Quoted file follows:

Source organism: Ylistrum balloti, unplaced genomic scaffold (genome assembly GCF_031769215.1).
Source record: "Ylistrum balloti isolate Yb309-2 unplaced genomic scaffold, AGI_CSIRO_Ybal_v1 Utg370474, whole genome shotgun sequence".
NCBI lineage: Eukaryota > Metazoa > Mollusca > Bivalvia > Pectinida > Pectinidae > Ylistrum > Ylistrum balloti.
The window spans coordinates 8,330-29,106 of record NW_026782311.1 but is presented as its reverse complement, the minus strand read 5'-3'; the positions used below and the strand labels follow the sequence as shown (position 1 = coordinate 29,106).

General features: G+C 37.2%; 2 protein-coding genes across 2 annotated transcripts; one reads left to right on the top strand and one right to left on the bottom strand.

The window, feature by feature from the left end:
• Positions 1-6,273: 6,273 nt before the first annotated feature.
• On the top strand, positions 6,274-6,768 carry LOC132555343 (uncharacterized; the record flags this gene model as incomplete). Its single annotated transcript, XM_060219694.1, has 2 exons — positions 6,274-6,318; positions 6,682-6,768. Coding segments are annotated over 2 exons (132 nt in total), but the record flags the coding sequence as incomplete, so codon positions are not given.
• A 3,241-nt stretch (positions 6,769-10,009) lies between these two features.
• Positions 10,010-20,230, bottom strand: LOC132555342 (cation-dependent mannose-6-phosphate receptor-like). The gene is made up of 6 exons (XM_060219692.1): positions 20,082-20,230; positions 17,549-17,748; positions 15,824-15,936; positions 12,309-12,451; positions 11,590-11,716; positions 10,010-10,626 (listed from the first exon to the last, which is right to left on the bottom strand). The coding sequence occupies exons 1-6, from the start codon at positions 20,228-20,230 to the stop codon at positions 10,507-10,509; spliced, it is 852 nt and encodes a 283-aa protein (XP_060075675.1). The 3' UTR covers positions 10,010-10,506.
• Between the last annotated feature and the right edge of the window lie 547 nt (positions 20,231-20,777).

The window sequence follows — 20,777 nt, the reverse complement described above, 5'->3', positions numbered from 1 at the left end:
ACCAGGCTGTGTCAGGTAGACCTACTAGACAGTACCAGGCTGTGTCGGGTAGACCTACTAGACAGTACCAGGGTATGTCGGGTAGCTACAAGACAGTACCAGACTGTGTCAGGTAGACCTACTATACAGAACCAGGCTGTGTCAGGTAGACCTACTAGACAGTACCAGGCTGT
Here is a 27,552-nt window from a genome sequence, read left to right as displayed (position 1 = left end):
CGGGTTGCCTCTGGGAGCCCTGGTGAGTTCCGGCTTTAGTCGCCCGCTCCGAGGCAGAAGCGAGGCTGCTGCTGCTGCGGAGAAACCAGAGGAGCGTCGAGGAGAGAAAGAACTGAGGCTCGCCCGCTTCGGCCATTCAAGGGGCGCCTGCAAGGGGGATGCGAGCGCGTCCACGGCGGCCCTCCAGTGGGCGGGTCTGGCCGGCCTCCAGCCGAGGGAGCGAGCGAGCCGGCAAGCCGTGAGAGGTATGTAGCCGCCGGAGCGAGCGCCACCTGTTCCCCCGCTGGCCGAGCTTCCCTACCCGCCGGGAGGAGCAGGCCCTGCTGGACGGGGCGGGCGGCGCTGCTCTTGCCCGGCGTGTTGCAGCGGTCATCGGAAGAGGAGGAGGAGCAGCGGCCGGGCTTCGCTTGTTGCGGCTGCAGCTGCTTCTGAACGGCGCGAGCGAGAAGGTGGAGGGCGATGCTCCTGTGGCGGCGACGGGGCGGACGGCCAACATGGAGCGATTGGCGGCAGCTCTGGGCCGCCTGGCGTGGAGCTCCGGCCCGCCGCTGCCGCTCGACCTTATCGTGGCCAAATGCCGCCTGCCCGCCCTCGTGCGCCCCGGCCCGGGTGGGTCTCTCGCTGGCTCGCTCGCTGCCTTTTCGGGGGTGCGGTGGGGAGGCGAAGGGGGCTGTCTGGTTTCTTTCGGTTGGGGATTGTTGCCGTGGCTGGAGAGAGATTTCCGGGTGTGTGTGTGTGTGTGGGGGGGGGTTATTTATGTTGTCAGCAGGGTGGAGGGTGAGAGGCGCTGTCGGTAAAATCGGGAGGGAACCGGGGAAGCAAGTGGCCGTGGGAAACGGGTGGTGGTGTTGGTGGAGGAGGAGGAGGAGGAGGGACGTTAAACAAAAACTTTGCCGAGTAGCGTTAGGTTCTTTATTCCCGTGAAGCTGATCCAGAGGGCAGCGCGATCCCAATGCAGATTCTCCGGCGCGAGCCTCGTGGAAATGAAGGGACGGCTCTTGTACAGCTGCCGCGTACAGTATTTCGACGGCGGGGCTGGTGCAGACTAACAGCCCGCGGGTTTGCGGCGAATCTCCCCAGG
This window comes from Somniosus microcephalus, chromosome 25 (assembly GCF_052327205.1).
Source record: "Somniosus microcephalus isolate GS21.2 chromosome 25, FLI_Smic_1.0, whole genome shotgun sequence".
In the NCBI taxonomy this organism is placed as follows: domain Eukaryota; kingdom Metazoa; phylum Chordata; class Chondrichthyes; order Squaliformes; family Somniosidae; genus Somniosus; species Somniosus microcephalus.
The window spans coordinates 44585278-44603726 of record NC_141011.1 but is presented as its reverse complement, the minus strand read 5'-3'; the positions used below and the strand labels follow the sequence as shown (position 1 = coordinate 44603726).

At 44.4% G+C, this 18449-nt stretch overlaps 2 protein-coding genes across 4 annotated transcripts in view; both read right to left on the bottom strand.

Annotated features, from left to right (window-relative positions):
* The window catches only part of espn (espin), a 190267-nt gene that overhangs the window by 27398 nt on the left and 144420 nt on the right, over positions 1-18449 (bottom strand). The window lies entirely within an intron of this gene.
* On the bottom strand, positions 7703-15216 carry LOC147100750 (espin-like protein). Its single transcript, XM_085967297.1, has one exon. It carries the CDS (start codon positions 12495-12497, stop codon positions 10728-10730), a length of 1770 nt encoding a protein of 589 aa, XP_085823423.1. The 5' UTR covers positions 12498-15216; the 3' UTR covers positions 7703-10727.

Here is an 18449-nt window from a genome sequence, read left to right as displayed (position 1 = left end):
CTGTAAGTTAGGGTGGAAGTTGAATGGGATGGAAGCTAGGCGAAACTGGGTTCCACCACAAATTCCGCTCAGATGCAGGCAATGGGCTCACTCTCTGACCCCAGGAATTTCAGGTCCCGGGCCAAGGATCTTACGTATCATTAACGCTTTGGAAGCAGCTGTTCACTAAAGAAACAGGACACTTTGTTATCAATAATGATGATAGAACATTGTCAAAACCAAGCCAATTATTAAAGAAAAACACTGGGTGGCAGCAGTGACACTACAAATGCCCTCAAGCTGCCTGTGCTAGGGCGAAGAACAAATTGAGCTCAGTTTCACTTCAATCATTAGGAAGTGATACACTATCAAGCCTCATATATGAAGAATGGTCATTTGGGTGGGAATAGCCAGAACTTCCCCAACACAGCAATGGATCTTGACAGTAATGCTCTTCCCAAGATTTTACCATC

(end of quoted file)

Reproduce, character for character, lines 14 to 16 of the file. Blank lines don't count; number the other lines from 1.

Here is a 27,552-nt window from a genome sequence, read left to right as displayed (position 1 = left end):
CGGGTTGCCTCTGGGAGCCCTGGTGAGTTCCGGCTTTAGTCGCCCGCTCCGAGGCAGAAGCGAGGCTGCTGCTGCTGCGGAGAAACCAGAGGAGCGTCGAGGAGAGAAAGAACTGAGGCTCGCCCGCTTCGGCCATTCAAGGGGCGCCTGCAAGGGGGATGCGAGCGCGTCCACGGCGGCCCTCCAGTGGGCGGGTCTGGCCGGCCTCCAGCCGAGGGAGCGAGCGAGCCGGCAAGCCGTGAGAGGTATGTAGCCGCCGGAGCGAGCGCCACCTGTTCCCCCGCTGGCCGAGCTTCCCTACCCGCCGGGAGGAGCAGGCCCTGCTGGACGGGGCGGGCGGCGCTGCTCTTGCCCGGCGTGTTGCAGCGGTCATCGGAAGAGGAGGAGGAGCAGCGGCCGGGCTTCGCTTGTTGCGGCTGCAGCTGCTTCTGAACGGCGCGAGCGAGAAGGTGGAGGGCGATGCTCCTGTGGCGGCGACGGGGCGGACGGCCAACATGGAGCGATTGGCGGCAGCTCTGGGCCGCCTGGCGTGGAGCTCCGGCCCGCCGCTGCCGCTCGACCTTATCGTGGCCAAATGCCGCCTGCCCGCCCTCGTGCGCCCCGGCCCGGGTGGGTCTCTCGCTGGCTCGCTCGCTGCCTTTTCGGGGGTGCGGTGGGGAGGCGAAGGGGGCTGTCTGGTTTCTTTCGGTTGGGGATTGTTGCCGTGGCTGGAGAGAGATTTCCGGGTGTGTGTGTGTGTGTGGGGGGGGGTTATTTATGTTGTCAGCAGGGTGGAGGGTGAGAGGCGCTGTCGGTAAAATCGGGAGGGAACCGGGGAAGCAAGTGGCCGTGGGAAACGGGTGGTGGTGTTGGTGGAGGAGGAGGAGGAGGAGGGACGTTAAACAAAAACTTTGCCGAGTAGCGTTAGGTTCTTTATTCCCGTGAAGCTGATCCAGAGGGCAGCGCGATCCCAATGCAGATTCTCCGGCGCGAGCCTCGTGGAAATGAAGGGACGGCTCTTGTACAGCTGCCGCGTACAGTATTTCGACGGCGGGGCTGGTGCAGACTAACAGCCCGCGGGTTTGCGGCGAATCTCCCCAGG
This window comes from Somniosus microcephalus, chromosome 25 (assembly GCF_052327205.1).